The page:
This old quote was brought to mind this morning as I headed off to work. "Failing to plan is planning to fail." ~Source Unknown~ I thought of this as I drove past at least a dozen restaurants and coffee shops along my 10 mile path to work. I was thankful that I'd planned today. I packed my lunch and snacks for the day. I'm pretty predictable when it comes to this. You can search my purse, bag, desk, or vehicle at almost any given time and find some sort of snack in there. Whether it's a piece of fruit or a granola bar, I've almost always got something on hand for that moment. You know "that" moment! It's the one where you find yourself starving and suddenly everything looks good! That's when our environment makes decisions for us. So, had I not eaten breakfast, I imagine that a quick trip to Starbucks for a coffee...and maybe one of their scrumptious-looking pastries starts to sound pretty good right about then (a la 500+ kcals, -a lot of nutrients). Or during the workday after lunch when those sweets in the lounge start calling your name. Or it might be when you've left work, exhausted, starving, and ready to chow down at one of the many fast food restaurants along the way home.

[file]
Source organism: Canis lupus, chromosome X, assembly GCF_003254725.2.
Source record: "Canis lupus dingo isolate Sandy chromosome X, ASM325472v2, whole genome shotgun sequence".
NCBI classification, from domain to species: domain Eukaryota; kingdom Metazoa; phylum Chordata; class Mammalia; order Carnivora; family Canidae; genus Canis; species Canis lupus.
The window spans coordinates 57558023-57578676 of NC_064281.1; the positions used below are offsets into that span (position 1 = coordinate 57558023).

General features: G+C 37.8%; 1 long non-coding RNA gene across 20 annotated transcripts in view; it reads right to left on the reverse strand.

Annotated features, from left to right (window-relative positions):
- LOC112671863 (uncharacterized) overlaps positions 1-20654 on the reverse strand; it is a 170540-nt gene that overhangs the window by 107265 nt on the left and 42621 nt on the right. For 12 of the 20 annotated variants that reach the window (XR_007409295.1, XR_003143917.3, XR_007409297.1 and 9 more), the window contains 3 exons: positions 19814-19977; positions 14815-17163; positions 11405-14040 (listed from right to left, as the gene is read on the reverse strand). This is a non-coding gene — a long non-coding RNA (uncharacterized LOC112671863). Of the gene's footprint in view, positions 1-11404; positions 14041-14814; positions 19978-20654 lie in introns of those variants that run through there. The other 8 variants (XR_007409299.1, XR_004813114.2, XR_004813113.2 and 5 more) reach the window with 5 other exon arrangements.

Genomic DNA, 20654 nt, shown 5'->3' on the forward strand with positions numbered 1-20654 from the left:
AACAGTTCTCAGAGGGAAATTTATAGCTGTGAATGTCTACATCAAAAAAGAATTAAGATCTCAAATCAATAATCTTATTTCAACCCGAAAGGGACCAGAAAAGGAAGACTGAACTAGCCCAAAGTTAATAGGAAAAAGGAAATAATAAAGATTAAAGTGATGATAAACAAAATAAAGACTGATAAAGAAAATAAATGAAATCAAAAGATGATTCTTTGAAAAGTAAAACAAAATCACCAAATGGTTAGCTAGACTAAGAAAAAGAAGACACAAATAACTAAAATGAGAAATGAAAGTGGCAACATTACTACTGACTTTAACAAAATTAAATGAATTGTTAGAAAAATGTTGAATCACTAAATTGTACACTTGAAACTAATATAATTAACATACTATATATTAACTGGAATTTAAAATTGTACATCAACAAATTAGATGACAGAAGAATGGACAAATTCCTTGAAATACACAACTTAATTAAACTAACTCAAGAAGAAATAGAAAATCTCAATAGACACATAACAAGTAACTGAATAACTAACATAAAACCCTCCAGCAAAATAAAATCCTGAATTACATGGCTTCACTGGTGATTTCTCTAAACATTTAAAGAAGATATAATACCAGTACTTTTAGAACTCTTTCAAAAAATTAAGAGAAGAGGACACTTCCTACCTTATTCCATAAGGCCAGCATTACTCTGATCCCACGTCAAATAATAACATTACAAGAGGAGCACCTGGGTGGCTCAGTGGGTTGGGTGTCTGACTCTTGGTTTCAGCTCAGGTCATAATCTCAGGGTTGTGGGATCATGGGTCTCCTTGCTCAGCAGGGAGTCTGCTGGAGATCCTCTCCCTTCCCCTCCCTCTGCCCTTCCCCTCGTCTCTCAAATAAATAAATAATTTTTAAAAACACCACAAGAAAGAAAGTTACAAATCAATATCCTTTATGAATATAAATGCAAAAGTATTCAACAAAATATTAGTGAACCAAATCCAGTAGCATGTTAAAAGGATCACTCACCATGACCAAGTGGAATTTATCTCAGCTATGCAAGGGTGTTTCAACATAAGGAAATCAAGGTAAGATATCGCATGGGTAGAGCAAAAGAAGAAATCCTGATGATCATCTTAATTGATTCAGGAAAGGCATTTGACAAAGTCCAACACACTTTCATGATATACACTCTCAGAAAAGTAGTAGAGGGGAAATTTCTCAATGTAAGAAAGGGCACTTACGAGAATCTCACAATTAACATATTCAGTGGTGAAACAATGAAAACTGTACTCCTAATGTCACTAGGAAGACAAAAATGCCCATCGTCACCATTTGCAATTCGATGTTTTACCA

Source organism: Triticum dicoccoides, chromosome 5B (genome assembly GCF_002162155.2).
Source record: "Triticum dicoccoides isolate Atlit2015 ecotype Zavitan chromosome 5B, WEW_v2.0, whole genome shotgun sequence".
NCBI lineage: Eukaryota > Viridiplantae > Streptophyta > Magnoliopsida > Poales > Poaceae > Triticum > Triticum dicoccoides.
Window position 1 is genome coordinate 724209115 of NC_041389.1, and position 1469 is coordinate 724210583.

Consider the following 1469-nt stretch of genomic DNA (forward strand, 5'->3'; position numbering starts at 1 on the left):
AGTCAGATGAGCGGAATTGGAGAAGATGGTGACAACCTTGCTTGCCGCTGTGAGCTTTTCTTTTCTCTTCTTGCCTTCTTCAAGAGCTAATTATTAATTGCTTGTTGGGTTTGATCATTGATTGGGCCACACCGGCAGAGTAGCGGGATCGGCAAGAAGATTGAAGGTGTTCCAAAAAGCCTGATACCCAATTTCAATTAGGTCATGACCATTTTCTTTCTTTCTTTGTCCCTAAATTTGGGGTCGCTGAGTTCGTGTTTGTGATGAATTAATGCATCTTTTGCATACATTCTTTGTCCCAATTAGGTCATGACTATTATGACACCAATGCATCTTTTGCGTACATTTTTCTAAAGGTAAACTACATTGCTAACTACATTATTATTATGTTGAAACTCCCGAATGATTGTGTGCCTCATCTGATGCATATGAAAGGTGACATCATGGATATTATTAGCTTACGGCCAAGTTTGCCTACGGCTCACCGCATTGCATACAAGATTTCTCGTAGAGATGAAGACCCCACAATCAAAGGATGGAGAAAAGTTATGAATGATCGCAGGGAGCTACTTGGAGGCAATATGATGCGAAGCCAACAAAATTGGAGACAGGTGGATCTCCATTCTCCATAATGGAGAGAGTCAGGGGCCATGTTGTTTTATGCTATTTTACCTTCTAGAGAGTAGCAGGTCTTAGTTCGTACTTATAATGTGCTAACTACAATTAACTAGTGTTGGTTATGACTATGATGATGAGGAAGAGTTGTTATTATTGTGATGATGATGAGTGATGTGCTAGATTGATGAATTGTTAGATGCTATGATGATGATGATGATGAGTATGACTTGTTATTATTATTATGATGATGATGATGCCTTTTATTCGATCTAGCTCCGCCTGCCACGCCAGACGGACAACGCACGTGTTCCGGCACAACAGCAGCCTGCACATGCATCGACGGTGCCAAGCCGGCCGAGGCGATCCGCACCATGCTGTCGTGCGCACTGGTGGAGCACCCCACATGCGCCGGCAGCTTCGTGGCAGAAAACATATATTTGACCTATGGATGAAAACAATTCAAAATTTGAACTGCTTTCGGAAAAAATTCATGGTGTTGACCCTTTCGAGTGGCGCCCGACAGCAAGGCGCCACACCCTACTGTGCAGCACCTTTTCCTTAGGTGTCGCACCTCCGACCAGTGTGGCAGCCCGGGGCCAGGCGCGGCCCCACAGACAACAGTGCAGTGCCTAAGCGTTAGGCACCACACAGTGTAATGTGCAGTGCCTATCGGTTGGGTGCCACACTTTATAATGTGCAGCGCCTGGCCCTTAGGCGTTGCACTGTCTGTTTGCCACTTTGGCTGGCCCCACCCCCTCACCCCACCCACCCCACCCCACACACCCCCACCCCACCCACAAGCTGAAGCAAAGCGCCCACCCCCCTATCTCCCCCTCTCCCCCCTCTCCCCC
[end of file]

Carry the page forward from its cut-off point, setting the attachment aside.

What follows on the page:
Planning is one of the foundations of any effort to improve nutrition, fitness, and/or health, and I must say that it also tends to be one of the hardest skills for many of my clients to grasp. And maybe it's not just to grasp but to want to grasp. Let's face it. We're all busy. We don't really like to plan, but let me tell you, it'll be the best thing you've ever done for your nutrition, fitness, and/or health in the end. As I said before, if I don't plan, my environment makes my decisions for me and the consequences aren't always pretty. (Now, I will also say that there are almost always nutritious options when in a bind, but that's for another blog post.) Yes, if you're not used to it, it will take some additional time and effort up front. But what thing that isn't worth it doesn't take some effort? Have you ever played a sport or had a hobby? I'm sure you realize how much time and effort it took to develop knowledge and skills in the sport or hobby to start, but with practice, practice, practice you got better over time, right? When developing any new habit or skill, it will definitely take additional effort up front, but as long as you give it some time (like 21 days as Steven Covey would suggest), it will seem like old hat. Believe me, it really doesn't take me much time to plan out what I'm going to take for lunch and snacks each day, and I am truly thankful that I've developed this valuable skill. I have been caught in a bind when I did forget my snack or lunch, and in the end, I'd rather not force myself to make the kinds of decisions that must be made in those moments. When people make an average of 250 daily food decisions, I think doing a little planning ahead can certainly enhance your chances of achieving and/or maintaining your health and fitness goals.